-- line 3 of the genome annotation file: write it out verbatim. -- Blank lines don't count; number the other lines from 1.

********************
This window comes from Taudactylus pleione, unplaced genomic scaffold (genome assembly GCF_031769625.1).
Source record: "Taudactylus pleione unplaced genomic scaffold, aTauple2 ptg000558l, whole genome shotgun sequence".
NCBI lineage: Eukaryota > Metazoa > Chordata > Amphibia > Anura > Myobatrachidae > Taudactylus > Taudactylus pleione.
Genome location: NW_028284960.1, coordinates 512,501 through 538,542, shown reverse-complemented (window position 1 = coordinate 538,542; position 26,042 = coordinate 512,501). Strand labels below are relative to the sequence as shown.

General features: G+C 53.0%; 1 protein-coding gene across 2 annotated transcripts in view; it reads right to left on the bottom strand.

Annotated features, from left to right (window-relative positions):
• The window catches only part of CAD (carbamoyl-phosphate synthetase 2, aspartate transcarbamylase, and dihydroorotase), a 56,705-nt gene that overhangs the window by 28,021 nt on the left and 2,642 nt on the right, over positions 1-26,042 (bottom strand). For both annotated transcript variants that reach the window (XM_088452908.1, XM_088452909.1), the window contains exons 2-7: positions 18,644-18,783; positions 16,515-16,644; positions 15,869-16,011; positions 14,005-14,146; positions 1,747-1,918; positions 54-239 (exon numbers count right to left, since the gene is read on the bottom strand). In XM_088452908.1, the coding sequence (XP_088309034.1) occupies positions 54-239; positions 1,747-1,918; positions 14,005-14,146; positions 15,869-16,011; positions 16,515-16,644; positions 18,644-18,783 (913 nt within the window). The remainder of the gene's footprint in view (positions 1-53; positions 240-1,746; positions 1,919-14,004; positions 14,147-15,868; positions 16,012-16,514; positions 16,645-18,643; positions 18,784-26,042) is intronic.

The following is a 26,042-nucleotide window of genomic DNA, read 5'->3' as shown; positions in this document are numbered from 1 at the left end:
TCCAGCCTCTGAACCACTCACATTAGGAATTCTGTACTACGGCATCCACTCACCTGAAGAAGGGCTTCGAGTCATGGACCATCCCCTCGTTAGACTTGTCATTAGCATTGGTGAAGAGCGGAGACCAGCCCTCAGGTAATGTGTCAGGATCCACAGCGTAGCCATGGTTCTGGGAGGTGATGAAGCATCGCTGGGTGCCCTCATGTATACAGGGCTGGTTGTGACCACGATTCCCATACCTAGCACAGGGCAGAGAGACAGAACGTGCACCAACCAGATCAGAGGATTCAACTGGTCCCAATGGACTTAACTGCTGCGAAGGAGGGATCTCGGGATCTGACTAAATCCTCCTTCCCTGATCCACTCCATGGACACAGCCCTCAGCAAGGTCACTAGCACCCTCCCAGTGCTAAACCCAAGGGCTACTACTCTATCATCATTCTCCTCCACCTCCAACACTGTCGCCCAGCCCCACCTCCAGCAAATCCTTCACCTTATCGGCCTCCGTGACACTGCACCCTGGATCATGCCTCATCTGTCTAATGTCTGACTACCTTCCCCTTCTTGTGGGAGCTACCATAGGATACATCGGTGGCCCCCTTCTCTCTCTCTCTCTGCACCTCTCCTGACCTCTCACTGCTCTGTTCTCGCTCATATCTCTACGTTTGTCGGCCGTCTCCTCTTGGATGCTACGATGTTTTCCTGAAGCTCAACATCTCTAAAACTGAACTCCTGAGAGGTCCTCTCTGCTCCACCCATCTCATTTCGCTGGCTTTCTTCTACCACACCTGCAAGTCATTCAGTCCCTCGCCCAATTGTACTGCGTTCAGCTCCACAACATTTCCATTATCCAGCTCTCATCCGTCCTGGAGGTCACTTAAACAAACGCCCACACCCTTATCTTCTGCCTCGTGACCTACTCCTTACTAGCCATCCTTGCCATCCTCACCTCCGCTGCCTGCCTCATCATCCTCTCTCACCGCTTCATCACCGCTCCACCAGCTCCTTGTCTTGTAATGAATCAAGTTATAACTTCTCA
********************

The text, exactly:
NCBI lineage: Eukaryota > Metazoa > Chordata > Amphibia > Anura > Myobatrachidae > Taudactylus > Taudactylus pleione.